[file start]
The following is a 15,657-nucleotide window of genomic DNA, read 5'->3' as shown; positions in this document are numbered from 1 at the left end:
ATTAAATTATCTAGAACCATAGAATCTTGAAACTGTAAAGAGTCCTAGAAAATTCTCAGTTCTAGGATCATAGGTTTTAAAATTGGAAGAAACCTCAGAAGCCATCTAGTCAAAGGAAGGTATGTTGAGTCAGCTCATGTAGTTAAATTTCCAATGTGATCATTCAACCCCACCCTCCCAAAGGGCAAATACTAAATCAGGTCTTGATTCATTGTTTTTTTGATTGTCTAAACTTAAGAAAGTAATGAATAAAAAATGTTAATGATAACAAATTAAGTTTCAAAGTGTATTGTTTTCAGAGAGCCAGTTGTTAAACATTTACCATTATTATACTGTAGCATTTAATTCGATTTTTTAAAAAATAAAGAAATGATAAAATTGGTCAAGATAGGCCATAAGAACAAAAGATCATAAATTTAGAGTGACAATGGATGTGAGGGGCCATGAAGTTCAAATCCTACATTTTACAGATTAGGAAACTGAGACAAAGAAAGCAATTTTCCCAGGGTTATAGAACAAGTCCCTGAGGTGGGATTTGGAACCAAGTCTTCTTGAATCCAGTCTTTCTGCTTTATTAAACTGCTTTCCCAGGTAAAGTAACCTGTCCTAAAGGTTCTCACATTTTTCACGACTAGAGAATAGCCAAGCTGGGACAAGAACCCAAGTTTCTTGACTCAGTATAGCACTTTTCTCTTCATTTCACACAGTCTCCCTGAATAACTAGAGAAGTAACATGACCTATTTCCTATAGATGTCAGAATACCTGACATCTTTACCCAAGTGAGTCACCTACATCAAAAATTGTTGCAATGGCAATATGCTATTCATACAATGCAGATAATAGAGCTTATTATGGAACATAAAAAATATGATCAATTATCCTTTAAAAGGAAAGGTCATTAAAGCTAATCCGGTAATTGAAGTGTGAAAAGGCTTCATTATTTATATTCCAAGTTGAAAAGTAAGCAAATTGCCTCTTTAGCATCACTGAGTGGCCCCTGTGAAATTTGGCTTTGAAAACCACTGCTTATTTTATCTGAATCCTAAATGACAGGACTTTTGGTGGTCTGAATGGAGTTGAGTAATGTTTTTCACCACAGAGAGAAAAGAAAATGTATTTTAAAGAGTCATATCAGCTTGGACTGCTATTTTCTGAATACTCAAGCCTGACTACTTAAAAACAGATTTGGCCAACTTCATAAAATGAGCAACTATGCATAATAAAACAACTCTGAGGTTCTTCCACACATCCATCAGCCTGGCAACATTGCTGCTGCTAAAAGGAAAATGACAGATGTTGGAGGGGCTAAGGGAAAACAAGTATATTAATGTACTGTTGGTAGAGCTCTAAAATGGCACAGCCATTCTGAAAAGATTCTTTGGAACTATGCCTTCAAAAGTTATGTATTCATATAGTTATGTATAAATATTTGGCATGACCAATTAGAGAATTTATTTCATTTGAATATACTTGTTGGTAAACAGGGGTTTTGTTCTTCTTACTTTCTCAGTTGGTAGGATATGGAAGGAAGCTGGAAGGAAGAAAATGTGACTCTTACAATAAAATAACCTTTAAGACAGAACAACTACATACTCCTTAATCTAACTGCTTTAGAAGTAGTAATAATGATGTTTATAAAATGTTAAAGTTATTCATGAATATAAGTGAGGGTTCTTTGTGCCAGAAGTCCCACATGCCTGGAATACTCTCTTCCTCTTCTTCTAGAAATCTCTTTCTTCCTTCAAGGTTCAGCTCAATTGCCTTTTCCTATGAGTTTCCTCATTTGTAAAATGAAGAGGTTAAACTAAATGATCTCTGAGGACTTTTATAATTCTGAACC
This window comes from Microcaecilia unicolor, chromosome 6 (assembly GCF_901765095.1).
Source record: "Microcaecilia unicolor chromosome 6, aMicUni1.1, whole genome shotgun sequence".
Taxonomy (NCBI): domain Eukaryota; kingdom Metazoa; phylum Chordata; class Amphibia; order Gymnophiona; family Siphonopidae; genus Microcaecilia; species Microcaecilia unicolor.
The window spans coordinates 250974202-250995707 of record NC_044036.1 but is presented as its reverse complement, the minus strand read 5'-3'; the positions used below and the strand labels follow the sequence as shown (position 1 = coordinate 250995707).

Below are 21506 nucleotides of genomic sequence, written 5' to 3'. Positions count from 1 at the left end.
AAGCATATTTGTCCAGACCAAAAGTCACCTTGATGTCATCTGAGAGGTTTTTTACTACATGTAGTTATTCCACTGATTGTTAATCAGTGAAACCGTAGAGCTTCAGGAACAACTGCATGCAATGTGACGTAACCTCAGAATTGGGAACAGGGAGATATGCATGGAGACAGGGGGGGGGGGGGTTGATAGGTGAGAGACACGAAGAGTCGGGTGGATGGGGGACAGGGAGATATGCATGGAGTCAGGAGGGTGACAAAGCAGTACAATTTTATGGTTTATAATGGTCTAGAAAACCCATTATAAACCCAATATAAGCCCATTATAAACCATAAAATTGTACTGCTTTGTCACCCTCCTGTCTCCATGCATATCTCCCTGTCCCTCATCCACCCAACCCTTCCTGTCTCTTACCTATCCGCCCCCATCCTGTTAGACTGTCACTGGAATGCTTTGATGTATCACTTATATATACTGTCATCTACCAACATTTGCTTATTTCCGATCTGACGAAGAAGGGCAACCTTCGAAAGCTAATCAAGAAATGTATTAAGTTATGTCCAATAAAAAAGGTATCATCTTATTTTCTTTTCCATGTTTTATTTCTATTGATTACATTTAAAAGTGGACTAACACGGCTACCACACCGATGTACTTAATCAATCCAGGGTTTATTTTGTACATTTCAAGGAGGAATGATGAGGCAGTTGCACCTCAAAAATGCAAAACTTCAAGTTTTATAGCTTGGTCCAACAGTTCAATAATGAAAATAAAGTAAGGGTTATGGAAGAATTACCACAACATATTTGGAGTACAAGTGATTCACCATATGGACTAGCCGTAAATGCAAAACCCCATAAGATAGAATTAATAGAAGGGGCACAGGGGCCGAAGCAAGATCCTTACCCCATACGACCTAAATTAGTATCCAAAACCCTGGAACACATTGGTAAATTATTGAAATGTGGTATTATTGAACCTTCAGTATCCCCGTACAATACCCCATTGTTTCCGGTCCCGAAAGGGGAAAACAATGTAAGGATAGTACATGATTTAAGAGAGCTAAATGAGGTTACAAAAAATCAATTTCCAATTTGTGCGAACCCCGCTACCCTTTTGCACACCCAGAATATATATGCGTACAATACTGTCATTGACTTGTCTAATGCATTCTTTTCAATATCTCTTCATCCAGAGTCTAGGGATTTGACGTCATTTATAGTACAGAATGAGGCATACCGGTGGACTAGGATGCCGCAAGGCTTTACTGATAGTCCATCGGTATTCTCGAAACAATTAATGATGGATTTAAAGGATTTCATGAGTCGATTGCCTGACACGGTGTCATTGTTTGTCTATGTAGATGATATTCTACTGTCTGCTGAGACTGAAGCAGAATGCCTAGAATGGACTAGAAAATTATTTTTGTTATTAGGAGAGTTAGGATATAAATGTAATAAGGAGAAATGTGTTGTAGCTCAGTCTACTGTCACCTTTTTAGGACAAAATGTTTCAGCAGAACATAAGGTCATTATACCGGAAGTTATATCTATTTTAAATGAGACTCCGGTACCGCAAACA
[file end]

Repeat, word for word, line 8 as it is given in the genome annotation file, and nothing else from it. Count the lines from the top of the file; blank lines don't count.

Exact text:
AAGCATATTTGTCCAGACCAAAAGTCACCTTGATGTCATCTGAGAGGTTTTTTACTACATGTAGTTATTCCACTGATTGTTAATCAGTGAAACCGTAGAGCTTCAGGAACAACTGCATGCAATGTGACGTAACCTCAGAATTGGGAACAGGGAGATATGCATGGAGACAGGGGGGGGGGGGGTTGATAGGTGAGAGACACGAAGAGTCGGGTGGATGGGGGACAGGGAGATATGCATGGAGTCAGGAGGGTGACAAAGCAGTACAATTTTATGGTTTATAATGGTCTAGAAAACCCATTATAAACCCAATATAAGCCCATTATAAACCATAAAATTGTACTGCTTTGTCACCCTCCTGTCTCCATGCATATCTCCCTGTCCCTCATCCACCCAACCCTTCCTGTCTCTTACCTATCCGCCCCCATCCTGTTAGACTGTCACTGGAATGCTTTGATGTATCACTTATATATACTGTCATCTACCAACATTTGCTTATTTCCGATCTGACGAAGAAGGGCAACCTTCGAAAGCTAATCAAGAAATGTATTAAGTTATGTCCAATAAAAAAGGTATCATCTTATTTTCTTTTCCATGTTTTATTTCTATTGATTACATTTAAAAGTGGACTAACACGGCTACCACACCGATGTACTTAATCAATCCAGGGTTTATTTTGTACATTTCAAGGAGGAATGATGAGGCAGTTGCACCTCAAAAATGCAAAACTTCAAGTTTTATAGCTTGGTCCAACAGTTCAATAATGAAAATAAAGTAAGGGTTATGGAAGAATTACCACAACATATTTGGAGTACAAGTGATTCACCATATGGACTAGCCGTAAATGCAAAACCCCATAAGATAGAATTAATAGAAGGGGCACAGGGGCCGAAGCAAGATCCTTACCCCATACGACCTAAATTAGTATCCAAAACCCTGGAACACATTGGTAAATTATTGAAATGTGGTATTATTGAACCTTCAGTATCCCCGTACAATACCCCATTGTTTCCGGTCCCGAAAGGGGAAAACAATGTAAGGATAGTACATGATTTAAGAGAGCTAAATGAGGTTACAAAAAATCAATTTCCAATTTGTGCGAACCCCGCTACCCTTTTGCACACCCAGAATATATATGCGTACAATACTGTCATTGACTTGTCTAATGCATTCTTTTCAATATCTCTTCATCCAGAGTCTAGGGATTTGACGTCATTTATAGTACAGAATGAGGCATACCGGTGGACTAGGATGCCGCAAGGCTTTACTGATAGTCCATCGGTATTCTCGAAACAATTAATGATGGATTTAAAGGATTTCATGAGTCGATTGCCTGACACGGTGTCATTGTTTGTCTATGTAGATGATATTCTACTGTCTGCTGAGACTGAAGCAGAATGCCTAGAATGGACTAGAAAATTATTTTTGTTATTAGGAGAGTTAGGATATAAATGTAATAAGGAGAAATGTGTTGTAGCTCAGTCTACTGTCACCTTTTTAGGACAAAATGTTTCAGCAGAACATAAGGTCATTATACCGGAAGTTATATCTATTTTAAATGAGACTCCGGTACCGCAAACA